The end of new Dark Age.
This is how I felt when I read on 4/9 an article from New York Times site, “New Guidelines Call for Broad Changes in Science Education.” Two key points will mark the end of Dark Age in America, if they are followed.

(1) On Climate change: “Educators unveiled new guidelines on Tuesday that call for sweeping changes in the way science is taught in the United States -including, for the first time, a recommendation that climate change be taught as early as middle school.”

(2) On evolution: “The guidelines also take a firm stand that children must learn about evolution, the central organizing idea in the biological sciences for more than a century, but one that still provokes a backlash among some religious conservatives.”

The guidelines, known as the Next Generation Science Standards, are the first broad national recommendations for science instruction since 1996. They were developed by a consortium of 26 state governments and several groups representing scientists and teachers.

This is only a guideline. I don’t expect all people will accept and follow it. Still, it’s a progress.

1, Apr 11, 2013

Blackwater shootings in Iraq

Filed under: American Culture — admin @ 12:42 am

For some reason, prior to April Fool’s day, I thought of Blackwater shootings in Baghdad on September 16, 2007. The incident left 17 Iraqi civilians dead and 20 people injured. It happened in Nisour Square, Baghdad, Iraq. They were killed by Blackwater Personal Security Detail.

Of course, Iraqi people were angry with the U.S. for the killing of the innocent people. In the end, no one was punished for the crime. This seems a small incident when you think of thousand of innocent Iraqi people who lost their lives during the Iraq war. Blackwater settled a lawsuit filed on behalf of six of the victims, for an undisclosed sum, on 1/6/2012.

Some Americans wonder why people in that part of the world harbor such a strong anti-American feeling, “We bring you democracy. We came here to liberate you,” said some Americans. But the dead cannot be forgotten. And death is what war means.

1, Mar 28, 2013

Affordable Care Act turns three years old on 3/23

Filed under: American Culture — admin @ 12:50 am

Yes, here’s another birthday this month, the Obamacare or Affordable Care Act which was signed into law on 3/23/2010.

To be sure, Obamacare has had a very rough time since its birth. The GOP has tried over 30 times to repeal it. Even with the Supreme Court upholding of the law, the GOP still has not given up its fight to outlaw it.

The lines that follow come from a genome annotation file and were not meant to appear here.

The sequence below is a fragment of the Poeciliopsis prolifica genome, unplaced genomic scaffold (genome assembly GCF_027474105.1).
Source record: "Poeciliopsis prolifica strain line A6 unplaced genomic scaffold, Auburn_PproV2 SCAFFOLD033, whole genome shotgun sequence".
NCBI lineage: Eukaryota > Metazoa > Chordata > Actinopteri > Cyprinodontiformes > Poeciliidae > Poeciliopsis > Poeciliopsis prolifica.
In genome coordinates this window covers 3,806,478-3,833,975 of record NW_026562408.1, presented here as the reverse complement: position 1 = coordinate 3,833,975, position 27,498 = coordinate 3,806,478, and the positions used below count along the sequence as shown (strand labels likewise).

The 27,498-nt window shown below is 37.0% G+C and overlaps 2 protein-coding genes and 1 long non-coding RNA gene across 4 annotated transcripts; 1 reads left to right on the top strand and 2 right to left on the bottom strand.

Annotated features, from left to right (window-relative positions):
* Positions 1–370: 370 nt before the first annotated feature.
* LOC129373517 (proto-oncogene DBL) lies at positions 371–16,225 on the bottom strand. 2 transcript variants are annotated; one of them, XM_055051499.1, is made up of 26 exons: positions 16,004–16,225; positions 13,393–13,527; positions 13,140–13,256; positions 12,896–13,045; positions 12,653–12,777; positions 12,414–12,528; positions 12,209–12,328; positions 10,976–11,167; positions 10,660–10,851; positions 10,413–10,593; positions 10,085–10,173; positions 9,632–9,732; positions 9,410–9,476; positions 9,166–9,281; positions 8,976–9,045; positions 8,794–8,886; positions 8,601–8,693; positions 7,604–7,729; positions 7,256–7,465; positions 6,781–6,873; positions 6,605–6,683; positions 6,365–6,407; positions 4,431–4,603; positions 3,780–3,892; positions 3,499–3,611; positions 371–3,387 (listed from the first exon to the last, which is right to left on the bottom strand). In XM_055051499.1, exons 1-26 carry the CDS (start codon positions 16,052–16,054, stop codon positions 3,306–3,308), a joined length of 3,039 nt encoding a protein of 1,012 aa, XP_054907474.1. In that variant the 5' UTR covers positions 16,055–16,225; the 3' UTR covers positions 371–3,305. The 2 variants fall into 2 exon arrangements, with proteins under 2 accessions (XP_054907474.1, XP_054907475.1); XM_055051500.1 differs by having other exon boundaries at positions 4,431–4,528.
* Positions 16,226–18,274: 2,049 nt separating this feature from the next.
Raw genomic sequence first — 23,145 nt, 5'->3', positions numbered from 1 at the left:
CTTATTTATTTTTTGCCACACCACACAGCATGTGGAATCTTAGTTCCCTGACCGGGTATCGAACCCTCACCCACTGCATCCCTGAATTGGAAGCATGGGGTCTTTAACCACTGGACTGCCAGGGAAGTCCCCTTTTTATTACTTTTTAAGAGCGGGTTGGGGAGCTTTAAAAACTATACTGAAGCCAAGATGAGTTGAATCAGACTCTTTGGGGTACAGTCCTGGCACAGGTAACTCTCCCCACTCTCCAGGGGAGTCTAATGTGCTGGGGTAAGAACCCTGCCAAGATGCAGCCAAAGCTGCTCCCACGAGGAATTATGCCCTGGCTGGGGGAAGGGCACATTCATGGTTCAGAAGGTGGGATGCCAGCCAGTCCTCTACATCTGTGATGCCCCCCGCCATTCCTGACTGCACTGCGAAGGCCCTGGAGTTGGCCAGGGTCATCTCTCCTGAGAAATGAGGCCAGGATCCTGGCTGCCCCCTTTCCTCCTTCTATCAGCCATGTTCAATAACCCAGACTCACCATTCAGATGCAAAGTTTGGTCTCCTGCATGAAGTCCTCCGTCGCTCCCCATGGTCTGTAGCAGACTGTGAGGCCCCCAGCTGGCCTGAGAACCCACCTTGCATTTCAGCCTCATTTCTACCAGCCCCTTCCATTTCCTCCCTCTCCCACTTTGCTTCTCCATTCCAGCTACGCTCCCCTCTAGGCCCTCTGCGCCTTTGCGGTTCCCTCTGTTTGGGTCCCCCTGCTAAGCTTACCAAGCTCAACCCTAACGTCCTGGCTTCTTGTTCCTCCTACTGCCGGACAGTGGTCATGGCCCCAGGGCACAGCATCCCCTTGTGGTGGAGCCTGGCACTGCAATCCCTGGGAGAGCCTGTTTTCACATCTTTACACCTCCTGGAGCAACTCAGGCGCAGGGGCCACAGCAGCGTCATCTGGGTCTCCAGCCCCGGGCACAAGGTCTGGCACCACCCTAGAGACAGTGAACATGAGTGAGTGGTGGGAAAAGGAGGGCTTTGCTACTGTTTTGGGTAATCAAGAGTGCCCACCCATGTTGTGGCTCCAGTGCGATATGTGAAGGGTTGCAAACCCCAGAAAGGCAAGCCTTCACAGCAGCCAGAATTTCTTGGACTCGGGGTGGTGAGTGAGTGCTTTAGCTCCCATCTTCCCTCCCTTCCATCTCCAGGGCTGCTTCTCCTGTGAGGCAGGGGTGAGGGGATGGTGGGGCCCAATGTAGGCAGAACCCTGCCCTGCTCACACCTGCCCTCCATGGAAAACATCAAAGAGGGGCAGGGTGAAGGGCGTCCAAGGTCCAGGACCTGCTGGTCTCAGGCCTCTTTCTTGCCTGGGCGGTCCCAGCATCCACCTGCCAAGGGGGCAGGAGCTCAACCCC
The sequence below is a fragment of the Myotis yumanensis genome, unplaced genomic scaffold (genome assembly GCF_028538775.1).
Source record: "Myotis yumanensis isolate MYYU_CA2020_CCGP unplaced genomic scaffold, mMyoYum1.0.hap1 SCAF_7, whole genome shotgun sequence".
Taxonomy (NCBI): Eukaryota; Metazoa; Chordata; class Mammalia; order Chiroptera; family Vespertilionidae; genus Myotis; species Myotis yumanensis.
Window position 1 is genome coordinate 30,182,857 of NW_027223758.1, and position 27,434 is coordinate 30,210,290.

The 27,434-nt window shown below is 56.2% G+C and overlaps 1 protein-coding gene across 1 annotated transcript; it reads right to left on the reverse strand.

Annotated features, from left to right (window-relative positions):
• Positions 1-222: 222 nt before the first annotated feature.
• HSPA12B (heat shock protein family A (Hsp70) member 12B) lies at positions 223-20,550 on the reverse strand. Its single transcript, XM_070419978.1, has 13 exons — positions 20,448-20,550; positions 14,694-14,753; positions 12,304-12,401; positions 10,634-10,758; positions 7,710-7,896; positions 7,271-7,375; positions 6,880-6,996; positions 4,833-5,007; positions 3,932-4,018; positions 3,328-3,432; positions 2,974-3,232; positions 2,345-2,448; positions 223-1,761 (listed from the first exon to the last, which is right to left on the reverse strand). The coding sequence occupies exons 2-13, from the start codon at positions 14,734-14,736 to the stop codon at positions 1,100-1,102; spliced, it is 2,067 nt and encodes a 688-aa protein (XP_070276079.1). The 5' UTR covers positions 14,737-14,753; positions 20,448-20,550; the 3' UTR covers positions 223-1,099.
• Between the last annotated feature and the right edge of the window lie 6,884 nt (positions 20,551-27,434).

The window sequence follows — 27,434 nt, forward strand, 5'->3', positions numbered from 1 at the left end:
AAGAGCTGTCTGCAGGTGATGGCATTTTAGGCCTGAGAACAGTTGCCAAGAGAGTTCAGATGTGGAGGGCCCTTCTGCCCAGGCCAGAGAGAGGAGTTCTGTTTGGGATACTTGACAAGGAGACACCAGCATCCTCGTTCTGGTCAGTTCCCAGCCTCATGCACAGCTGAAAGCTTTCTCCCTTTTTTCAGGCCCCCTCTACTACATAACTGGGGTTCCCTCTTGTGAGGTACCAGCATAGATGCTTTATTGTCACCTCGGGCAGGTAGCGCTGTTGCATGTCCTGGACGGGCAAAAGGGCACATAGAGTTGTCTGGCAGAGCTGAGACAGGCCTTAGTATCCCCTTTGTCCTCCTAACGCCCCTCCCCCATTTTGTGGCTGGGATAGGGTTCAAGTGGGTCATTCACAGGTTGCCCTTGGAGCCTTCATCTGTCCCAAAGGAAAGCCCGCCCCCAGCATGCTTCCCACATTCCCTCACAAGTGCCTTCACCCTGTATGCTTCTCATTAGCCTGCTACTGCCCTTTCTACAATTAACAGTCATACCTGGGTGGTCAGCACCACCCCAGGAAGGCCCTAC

As with anything that is progressive and representative of historial trend, the Obamacare will have to experience vehement attacks of various sort before it finally becomes as established as our social security tax and Medicare.

This law might go down the American history as the single great achievement of Obama administration.

1, Mar 1, 2013

FBI’s motto of “fidelity, bravery, integrity” or lack of FBI

Filed under: American Culture — admin @ 12:01 am

Last Friday, I read this piece of news, which made me laugh “FBI battling ‘rash of sexting’ among its employees.” For the first time, I learned of the motto of FBI–“fidelity, bravery, integrity.” So nicely put, yet so far from reality.

I learned that what sounds like bad movie plots are all real — “bugging your boss’ office. Sending naked photos around to co-workers. Sexting in the office. Paying for sex in a massage parlor.” For the detail of this, see a confidential internal disciplinary report.

I cannot help laugh out loud when I read these words by FBI assistant director Candice Will: “When you are given an FBI BlackBerry, it’s for official use. It’s not to text the woman in another office who you found attractive or to send a picture of yourself in a state of undress. That is not why we provide you an FBI BlackBerry.” Don’t we already know that?

Hope you get a hearty laughter out of it.

1, Feb 27, 2013

Thought on Girl scout fund raising

Filed under: American Culture — admin @ 12:04 am

It didn’t start when someone knocked at our door selling Thin Mints. Nor did it occur to me when a colleague walked around hawking those cookies on her child’s behalf. It suddenly dawned on me when I noticed some extremely overweight adults helping young girls sell cookies outside the Walmart store.

Sometimes people sell homemade cookies for fundraisers, since there are rewards for top sellers. Some parents simply buy many boxes of these cookies in order to help their children meet the target.

When I put together these facts, it didn’t make sense: cookies, young girls, overweight adults, and America’s obesity epidemic. Even if girl scouts management was said to try to reduce fat in their cookies, cookies are the last thing we need if we want to overcome our weight problem. Why can’t people sell something else, in addition to cookies? Are cookies really the only thing that will sell?

Even in fundraising or in doing any kind of charity work, we need to learn to be innovative and creative, and to be so at an early age, like combining fundraising with something else, something more challenging and healthy than selling cookies, like helping girls come up with healthy and nutrious recipes, like growing plants or doing some craft work during holiday seasons and selling them for fund raising, like mixing with boys in their fundraising activities. I am sure boys also have fundraising task. In this process, the girls can learn something other than making cookies. I am sure there are many things that people can learn to make and sell.